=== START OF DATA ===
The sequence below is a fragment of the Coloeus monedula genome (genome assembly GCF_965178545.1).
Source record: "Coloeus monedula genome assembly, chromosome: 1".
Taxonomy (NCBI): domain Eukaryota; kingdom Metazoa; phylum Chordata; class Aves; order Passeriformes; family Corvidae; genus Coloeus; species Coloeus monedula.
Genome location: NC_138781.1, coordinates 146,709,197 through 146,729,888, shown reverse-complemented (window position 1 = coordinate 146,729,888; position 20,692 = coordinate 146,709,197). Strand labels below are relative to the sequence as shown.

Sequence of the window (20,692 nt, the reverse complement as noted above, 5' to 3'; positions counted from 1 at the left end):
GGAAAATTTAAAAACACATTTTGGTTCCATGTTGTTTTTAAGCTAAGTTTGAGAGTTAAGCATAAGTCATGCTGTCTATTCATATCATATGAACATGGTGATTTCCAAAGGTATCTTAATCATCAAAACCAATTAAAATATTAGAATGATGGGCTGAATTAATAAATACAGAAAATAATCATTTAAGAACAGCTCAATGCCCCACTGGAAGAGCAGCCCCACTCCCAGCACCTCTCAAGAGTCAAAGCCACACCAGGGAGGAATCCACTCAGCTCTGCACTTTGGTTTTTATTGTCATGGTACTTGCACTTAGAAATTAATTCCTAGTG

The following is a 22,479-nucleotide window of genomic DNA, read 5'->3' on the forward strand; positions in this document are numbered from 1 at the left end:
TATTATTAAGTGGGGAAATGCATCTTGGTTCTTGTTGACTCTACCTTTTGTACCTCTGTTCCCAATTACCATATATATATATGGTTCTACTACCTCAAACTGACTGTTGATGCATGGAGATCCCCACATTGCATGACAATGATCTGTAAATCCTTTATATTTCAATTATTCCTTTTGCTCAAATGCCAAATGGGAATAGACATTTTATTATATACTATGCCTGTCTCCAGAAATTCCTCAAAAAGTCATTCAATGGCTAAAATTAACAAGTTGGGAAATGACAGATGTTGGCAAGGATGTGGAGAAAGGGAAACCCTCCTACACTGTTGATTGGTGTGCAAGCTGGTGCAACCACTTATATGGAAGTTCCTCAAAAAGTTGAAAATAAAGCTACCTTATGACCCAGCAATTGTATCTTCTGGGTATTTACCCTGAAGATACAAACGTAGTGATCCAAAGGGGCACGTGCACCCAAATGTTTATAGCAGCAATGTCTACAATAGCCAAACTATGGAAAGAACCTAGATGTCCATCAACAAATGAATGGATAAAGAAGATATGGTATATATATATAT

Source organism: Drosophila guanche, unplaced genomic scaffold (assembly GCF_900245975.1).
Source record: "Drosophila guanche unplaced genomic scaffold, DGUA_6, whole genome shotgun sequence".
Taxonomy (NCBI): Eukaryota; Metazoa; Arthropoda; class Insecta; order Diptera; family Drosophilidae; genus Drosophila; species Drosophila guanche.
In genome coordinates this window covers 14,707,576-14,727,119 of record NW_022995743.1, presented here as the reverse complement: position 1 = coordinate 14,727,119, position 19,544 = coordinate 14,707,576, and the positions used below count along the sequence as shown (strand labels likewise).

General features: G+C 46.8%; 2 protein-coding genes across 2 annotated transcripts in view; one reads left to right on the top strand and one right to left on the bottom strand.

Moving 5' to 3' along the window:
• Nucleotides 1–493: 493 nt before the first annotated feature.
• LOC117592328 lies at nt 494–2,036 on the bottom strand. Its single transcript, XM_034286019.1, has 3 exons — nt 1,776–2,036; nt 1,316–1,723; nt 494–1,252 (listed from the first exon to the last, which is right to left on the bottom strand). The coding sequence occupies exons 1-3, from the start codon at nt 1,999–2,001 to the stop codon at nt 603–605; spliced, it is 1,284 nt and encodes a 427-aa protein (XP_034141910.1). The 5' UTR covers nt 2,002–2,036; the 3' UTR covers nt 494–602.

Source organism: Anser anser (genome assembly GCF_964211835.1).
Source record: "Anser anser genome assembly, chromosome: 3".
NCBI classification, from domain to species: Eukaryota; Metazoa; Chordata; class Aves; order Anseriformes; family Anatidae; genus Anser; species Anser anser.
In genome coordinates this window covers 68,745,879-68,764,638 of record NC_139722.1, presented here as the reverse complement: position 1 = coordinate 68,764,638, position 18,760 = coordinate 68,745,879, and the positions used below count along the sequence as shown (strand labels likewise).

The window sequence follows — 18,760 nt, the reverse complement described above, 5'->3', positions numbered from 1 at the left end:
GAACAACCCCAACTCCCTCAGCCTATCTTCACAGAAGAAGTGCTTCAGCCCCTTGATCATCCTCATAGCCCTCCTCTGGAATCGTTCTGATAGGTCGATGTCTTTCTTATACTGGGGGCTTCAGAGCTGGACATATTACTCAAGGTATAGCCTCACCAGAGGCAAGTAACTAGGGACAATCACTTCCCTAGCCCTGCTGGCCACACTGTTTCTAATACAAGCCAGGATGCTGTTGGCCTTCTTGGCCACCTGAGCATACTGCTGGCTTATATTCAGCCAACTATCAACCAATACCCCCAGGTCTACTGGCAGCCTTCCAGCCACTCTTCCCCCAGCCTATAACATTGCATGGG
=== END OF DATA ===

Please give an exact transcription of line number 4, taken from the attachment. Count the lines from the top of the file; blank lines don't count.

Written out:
Genome location: NC_138781.1, coordinates 146,709,197 through 146,729,888, shown reverse-complemented (window position 1 = coordinate 146,729,888; position 20,692 = coordinate 146,709,197). Strand labels below are relative to the sequence as shown.